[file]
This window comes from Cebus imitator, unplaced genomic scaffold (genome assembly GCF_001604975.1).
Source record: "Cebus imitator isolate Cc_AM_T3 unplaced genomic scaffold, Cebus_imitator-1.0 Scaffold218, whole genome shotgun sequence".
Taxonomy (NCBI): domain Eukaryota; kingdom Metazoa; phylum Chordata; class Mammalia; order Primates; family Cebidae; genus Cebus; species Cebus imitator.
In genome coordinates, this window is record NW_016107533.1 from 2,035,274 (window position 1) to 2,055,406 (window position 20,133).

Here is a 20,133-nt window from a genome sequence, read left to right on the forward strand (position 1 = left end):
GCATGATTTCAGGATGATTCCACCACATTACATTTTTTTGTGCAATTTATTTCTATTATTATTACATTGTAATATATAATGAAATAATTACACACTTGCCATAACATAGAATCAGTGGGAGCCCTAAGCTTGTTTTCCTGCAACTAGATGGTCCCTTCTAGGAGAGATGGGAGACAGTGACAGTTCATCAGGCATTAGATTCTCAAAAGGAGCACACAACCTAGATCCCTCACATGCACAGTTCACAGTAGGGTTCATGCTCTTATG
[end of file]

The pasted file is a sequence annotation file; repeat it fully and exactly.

This window comes from Cebus imitator, unplaced genomic scaffold (genome assembly GCF_001604975.1).
Source record: "Cebus imitator isolate Cc_AM_T3 unplaced genomic scaffold, Cebus_imitator-1.0 Scaffold218, whole genome shotgun sequence".
Taxonomy (NCBI): domain Eukaryota; kingdom Metazoa; phylum Chordata; class Mammalia; order Primates; family Cebidae; genus Cebus; species Cebus imitator.
In genome coordinates, this window is record NW_016107533.1 from 2,035,274 (window position 1) to 2,055,406 (window position 20,133).

Here is a 20,133-nt window from a genome sequence, read left to right on the forward strand (position 1 = left end):
GCATGATTTCAGGATGATTCCACCACATTACATTTTTTTGTGCAATTTATTTCTATTATTATTACATTGTAATATATAATGAAATAATTACACACTTGCCATAACATAGAATCAGTGGGAGCCCTAAGCTTGTTTTCCTGCAACTAGATGGTCCCTTCTAGGAGAGATGGGAGACAGTGACAGTTCATCAGGCATTAGATTCTCAAAAGGAGCACACAACCTAGATCCCTCACATGCACAGTTCACAGTAGGGTTCATGCTCTTATG